The First National Day for Truth and Reconciliation

Like so many of you, we are spending September 30 bearing witness to the atrocities of colonization and of residential schools, and reflecting on our responsibility as elected officials to implement the Truth and Reconciliation Commission’s Calls to Action and the UN Declaration of the Rights of Indigenous Peoples. 

Barrett --

Today, September 30th, 2021, is the first National Day for Truth and Reconciliation. This new day responds to Call to Action #80 of the Truth and Reconciliation Commission and offers each of us an opportunity to reflect on our shared history of colonialism and resolve to act as individuals to advance the reconciliation process.

Today also marks Orange Shirt Day, a recognition of the ongoing harms of the residential school system. It is inspired by the storytelling of Phyllis Webstad, from the Stswecem’c Xgat’tem First Nation, and commemorates the Survivors and lives lost in residential schools. 

We at OneCity acknowledge that we live and do our political work on the unceded territories of the xʷməθkʷəy̓əm (Musqueam), Sḵwx̱wú7mesh (Squamish), and səlilwətaɬ (Tsleil-Waututh) Nations. We recognize that the racist and violent practices of colonization have had devastating impacts on these communities and that marking the trauma of residential schools is just one component of reconciliation. 

Like so many of you, we are spending today bearing witness to the atrocities of colonization and of residential schools, and reflecting on our responsibility as elected officials to implement the Truth and Reconciliation Commission’s Calls to Action and the UN Declaration of the Rights of Indigenous Peoples.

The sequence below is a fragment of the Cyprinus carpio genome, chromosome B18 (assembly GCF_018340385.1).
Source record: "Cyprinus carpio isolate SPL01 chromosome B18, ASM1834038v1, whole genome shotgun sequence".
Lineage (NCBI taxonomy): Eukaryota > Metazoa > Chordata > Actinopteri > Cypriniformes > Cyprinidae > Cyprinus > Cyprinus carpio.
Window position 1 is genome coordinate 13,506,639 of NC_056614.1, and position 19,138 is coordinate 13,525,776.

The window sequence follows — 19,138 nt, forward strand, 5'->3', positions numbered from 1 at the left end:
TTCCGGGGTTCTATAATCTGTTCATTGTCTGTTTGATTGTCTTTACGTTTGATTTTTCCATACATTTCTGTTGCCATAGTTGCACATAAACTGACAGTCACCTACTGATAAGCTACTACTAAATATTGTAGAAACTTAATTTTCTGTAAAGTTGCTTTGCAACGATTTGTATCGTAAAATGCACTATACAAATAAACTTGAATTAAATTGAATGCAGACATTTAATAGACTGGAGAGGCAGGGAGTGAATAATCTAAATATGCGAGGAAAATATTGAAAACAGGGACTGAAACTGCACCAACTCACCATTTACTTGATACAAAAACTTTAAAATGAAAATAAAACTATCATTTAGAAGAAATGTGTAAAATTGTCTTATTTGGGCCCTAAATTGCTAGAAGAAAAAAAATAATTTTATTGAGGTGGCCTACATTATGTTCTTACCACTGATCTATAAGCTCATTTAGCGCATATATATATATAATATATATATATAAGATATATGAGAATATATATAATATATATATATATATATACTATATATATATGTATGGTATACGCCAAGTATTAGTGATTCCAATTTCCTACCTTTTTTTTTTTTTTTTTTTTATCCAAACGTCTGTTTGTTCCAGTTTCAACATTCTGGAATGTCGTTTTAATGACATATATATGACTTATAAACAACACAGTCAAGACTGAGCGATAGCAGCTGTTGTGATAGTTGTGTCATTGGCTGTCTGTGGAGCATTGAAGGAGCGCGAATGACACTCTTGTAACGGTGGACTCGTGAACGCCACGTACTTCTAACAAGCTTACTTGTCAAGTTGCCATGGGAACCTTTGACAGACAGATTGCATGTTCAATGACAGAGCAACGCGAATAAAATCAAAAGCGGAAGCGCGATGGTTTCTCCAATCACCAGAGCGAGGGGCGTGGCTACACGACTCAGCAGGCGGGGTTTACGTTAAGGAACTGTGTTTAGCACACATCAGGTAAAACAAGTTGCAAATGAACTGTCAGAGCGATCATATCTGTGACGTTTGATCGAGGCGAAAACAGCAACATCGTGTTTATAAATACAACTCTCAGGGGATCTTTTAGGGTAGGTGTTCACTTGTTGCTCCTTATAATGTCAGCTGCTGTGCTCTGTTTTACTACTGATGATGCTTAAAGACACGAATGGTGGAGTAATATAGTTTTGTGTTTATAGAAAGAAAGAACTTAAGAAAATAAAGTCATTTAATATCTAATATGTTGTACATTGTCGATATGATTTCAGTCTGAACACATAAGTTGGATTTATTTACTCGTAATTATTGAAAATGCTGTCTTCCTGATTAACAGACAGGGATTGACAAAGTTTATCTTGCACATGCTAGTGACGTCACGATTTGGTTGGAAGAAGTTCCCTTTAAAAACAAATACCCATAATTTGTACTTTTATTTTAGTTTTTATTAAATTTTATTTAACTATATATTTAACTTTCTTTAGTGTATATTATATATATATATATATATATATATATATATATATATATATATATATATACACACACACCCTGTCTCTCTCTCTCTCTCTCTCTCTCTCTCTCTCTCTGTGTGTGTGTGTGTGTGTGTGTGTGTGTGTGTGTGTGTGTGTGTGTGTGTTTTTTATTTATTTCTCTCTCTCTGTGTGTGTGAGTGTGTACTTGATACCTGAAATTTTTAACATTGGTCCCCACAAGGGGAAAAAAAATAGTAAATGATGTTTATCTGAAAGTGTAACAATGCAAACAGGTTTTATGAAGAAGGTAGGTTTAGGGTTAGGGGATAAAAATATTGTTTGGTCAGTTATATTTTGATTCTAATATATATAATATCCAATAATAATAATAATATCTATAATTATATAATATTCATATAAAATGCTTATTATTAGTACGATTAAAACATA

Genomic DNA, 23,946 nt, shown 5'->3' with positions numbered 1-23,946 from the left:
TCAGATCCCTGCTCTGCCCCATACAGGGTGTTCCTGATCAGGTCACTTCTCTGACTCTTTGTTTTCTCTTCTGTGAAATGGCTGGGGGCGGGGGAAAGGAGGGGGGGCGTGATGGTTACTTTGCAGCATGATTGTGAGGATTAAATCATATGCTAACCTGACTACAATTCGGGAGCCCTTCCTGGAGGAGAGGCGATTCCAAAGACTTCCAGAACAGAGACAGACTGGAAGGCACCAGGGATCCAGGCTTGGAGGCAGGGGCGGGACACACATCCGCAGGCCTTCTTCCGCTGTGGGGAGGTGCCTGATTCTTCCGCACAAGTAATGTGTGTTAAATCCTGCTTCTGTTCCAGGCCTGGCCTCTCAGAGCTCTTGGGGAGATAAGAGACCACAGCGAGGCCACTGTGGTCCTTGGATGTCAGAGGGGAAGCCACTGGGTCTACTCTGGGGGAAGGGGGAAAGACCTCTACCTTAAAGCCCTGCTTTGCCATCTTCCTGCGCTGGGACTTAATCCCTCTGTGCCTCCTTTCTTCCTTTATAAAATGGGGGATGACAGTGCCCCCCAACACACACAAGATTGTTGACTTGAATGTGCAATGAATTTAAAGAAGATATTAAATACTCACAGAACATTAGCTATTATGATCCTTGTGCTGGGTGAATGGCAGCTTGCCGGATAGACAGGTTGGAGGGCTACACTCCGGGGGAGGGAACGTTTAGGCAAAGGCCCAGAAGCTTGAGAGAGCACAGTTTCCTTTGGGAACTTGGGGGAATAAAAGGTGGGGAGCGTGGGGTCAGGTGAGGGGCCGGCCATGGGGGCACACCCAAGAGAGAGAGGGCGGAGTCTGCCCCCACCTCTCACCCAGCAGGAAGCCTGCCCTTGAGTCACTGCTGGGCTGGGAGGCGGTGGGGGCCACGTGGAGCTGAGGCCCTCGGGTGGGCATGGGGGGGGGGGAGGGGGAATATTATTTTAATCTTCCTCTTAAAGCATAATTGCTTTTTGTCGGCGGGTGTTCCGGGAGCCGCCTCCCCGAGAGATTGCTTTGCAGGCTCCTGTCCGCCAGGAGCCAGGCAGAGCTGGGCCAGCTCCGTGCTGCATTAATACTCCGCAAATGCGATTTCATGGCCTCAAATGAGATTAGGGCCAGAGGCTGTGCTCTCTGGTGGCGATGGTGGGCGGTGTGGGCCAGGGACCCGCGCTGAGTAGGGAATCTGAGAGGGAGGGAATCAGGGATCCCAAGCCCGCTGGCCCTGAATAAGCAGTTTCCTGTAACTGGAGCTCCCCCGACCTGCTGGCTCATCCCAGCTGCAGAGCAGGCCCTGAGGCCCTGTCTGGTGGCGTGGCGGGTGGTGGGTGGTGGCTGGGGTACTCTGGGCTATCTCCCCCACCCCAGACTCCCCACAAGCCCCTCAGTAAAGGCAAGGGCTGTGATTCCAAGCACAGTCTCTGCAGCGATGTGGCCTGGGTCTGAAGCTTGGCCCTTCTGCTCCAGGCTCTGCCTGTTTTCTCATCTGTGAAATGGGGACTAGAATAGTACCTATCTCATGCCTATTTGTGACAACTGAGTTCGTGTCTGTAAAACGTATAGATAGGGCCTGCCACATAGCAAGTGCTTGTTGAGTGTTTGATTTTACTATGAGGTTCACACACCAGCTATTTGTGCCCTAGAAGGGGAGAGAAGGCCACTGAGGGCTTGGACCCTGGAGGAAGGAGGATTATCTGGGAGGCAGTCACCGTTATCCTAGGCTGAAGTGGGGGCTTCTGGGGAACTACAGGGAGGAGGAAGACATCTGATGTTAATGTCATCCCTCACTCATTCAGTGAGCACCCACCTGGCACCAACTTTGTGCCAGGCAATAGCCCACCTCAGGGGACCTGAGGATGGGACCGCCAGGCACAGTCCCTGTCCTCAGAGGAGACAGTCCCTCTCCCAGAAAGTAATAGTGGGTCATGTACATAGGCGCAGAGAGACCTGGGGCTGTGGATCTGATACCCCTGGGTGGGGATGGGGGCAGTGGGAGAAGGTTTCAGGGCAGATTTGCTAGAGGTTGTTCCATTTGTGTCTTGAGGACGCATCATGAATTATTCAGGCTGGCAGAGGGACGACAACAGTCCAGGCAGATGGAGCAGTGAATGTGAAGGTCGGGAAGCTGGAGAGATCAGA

We recognize that this cannot be a one-day commemoration. We are committed to ongoing meaningful action on Indigenous rights and reconciliation in our work on Council, School Board, and in our communities.

To OneCity supporters who are Indigenous: Thank you for your support and leadership. We hope you get a moment of rest today, while the rest of us do the deep listening and learning we need to do in order to be good partners in bringing about the justice that you deserve. 

To teachers and support staff, we know you are working hard to help kids understand our shared histories and find their place in the future. We want to especially acknowledge the work of Indigenous educators who carry the burden extra heavily in schools. Reconciliation work is necessarily hard work, and we are here to do this work with you.

We encourage you to: 

In solidarity,

Jennifer and Christine


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